The Ford Focus Mk 3 was released in the UK back in 2011 to great reviews – quality and dependability were the key characteristics for this generation of Focus. There are plenty within the range to choose from too, from the small and economical 1.0-litre Ecoboost petrol to the high-performance ST hatch with powerful 2.0-litre petrol (or diesel) engine that came onto the market in late 2014.

There are plenty about on UK roads, the Focus regularly reaches the top five most popular cars – often outselling the outstanding Hyundai i30. It’s frequently playing switcheroo for pole position with rivals Kia Cee’d, VW Golf and Vauxhall Astra too.

The Focus has long been known for its great handling and responsive steering. The Mk 3 remains better than rivals and handles tidily but is slightly disappointing when compared to the earlier Mk 2. Combining inexpensive running costs with safety and nimble driving, this is a hatch that suits small families as well as those looking for a practical hot hatch.

Checking under the Ford Focus’ bonnet

The Focus comes with a huge choice of engines. Starting at the lower end of the petrol range, you have a 1.0-litre Ecoboost three-cylinder motor with 100hp and a top speed of 115mph, there’s also a 1.0-litre with 125hp that’ll move a little quicker – top speed 120mph, which is enough to overtake comfortably.

At the other end of the petrol scale, you have the 1.5-litre Ecoboost four-cylinder engine. This has more punch but also a bigger thirst. With a 6-speed manual transmission and higher-end 182hp ST motor, you’ll reach the heady heights of around 138mph and get from 0 – 62mph in just 8.6 seconds.

If you’re not covering endless miles or planning to drag people off at the lights, the 1.0 three-cylinder is an excellent choice. It’ll be light on your pocket and quick enough on journeys around town.

The diesel varieties also have a wide range to choose from. The 1.5-litre Econetic is exceedingly economical while remaining satisfyingly powerful. If you want more oomph, the 118bhp has more get up and go, while the 2.0-litre is a swift performer with a good balance between speed and economy.

Inside the Ford Focus

Trim levels with Ford are often quite generous and this is again the case with the Ford Focus. Most models get aircon, alloy wheels, digital radio, USB port and Bluetooth connectivity.

Initially, the Mk3 Ford Focus came in Edge, Zetec, Titanium and Titanium X trim levels. With the later stage model facelifts and the addition of an electric model came a few more trim styles to choose from – Style and Zetec S were added to the range.

As far as comfort goes, the Focus’s interior gets top marks – seats are comfy and supportive, with plenty of adjustability to find your ultimate driving position. Noise has been well contained to deliver a calm cockpit relatively free from unwanted road or engine noise.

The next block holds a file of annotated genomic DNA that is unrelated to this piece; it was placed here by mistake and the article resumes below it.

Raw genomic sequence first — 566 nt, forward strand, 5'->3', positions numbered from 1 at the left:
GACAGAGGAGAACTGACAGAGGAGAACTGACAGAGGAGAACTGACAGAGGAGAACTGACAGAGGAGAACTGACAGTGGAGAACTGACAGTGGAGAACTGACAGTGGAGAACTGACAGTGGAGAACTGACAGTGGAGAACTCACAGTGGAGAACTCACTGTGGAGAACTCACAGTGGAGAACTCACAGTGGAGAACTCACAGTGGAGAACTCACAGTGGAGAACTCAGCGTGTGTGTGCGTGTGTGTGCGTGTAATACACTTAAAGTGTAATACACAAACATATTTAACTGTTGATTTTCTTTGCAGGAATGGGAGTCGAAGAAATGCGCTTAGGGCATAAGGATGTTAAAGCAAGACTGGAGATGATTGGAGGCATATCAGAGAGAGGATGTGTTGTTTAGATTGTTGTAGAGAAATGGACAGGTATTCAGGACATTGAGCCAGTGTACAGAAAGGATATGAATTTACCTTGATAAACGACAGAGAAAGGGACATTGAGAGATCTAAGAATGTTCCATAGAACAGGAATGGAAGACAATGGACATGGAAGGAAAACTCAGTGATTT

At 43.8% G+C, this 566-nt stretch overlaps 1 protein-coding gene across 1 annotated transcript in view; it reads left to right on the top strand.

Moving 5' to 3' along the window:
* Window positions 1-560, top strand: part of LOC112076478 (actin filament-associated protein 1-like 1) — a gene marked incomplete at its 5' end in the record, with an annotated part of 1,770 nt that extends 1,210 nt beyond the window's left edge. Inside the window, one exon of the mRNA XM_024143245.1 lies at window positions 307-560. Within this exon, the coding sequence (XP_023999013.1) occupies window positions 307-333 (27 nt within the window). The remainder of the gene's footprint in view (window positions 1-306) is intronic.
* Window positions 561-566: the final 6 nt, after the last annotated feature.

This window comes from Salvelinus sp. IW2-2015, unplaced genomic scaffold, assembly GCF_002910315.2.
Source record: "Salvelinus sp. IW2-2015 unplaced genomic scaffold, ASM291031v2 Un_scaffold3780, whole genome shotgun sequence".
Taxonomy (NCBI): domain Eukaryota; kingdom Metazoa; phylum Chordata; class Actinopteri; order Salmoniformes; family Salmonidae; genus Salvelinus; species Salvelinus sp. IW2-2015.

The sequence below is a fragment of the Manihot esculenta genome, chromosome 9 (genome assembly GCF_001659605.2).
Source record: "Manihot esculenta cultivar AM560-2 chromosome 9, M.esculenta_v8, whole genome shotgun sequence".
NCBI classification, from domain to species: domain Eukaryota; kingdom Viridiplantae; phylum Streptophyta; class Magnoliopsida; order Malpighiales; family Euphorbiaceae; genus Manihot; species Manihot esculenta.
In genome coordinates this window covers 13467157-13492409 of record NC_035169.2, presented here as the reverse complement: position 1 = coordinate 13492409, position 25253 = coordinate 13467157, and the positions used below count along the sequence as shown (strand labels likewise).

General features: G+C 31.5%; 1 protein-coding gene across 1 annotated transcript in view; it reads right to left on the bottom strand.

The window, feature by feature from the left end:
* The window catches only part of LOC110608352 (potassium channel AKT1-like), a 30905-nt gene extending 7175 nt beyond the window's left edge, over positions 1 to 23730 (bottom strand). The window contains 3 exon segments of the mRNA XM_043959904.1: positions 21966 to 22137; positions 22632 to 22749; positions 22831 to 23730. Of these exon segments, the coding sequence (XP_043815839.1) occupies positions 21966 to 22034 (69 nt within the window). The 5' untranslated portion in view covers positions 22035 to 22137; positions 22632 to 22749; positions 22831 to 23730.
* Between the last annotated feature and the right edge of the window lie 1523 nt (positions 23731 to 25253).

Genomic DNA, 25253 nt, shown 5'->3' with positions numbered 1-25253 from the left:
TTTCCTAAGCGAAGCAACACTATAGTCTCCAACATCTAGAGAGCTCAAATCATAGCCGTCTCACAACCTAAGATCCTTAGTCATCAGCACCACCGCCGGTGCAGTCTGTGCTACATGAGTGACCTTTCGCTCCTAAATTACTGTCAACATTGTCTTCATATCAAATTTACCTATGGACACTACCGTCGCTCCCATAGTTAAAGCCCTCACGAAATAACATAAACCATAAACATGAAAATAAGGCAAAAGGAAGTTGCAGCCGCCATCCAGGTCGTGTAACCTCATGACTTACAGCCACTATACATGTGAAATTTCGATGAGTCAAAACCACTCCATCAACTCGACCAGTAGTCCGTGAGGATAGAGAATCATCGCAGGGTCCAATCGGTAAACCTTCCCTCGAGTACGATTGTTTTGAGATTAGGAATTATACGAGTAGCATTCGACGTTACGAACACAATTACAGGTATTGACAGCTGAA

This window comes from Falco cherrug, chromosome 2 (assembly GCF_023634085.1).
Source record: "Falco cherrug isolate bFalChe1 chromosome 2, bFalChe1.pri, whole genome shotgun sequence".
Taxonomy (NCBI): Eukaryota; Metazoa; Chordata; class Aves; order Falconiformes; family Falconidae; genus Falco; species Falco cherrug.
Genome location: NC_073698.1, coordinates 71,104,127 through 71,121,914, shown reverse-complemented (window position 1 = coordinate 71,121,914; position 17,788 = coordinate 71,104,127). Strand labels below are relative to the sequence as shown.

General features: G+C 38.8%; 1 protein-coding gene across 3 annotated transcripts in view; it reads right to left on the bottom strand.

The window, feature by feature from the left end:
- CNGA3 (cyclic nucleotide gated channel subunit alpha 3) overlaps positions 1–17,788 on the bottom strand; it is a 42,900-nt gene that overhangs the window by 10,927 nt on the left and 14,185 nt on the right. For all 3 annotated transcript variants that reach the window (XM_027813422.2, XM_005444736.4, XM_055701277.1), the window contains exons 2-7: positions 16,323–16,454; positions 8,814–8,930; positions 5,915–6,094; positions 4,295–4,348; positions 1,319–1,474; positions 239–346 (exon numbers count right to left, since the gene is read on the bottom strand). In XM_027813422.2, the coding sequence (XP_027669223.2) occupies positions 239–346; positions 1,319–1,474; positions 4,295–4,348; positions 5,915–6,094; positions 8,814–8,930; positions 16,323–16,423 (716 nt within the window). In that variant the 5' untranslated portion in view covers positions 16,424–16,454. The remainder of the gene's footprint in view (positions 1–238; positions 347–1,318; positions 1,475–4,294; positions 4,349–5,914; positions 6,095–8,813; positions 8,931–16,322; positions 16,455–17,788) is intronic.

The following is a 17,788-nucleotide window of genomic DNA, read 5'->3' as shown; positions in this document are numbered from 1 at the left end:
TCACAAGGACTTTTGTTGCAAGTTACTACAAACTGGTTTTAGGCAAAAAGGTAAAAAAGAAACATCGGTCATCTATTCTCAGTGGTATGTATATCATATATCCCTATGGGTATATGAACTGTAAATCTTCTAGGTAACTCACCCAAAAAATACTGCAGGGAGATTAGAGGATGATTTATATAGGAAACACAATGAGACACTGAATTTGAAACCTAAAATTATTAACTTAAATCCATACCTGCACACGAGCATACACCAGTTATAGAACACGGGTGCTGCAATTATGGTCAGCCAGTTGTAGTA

Tech is in good supply too – all models above the entry-level Studio get an easy to use 8” touch screen in the centre console. When loaded with SYNC 2 you’ll get lots of cool features; voice controls, a Michelin travel guide and automatic indexing of music so you can reach tunes on all of your devices in the car.

Instructions for the infotainment system can be accessed online if the car manual is missing these details.

Focus on these potential problems before you negotiate

As a used car buy, the Ford Focus is generally a winner. However, with all used cars it’s worth keeping your eyes open for the types of issues that have developed with the Mk3 over its life.

Creaking front suspension on rolling roads and as you go over speed bumps indicates there may be an issue with dry brushes – nothing sinister or expensive but a good bargaining point if you do choose to make an offer.

Windscreens can have failed bonding, this shows up as a crunching sound, damp smell and wet patches on the carpet, so use all your senses when checking the interior over, particularly in the front.

Steering should be checked with a spin to full lock in both directions when the car is parked – clunking or twanging noises will expose a broken front coil spring. This isn’t a huge expense, but again, a bargaining chip if you do begin negotiations.

Look over the Ford Focus’ body – poor repairs will show up most easily around lamp edges and inside the filler flap is the best place for giveaway signs of respray work.

Generally, this make of Focus was a practical and low maintenance cost vehicle. We recommend the 1.0-litre Ecoboost petrol for buyers looking for a reliable around town run-about.

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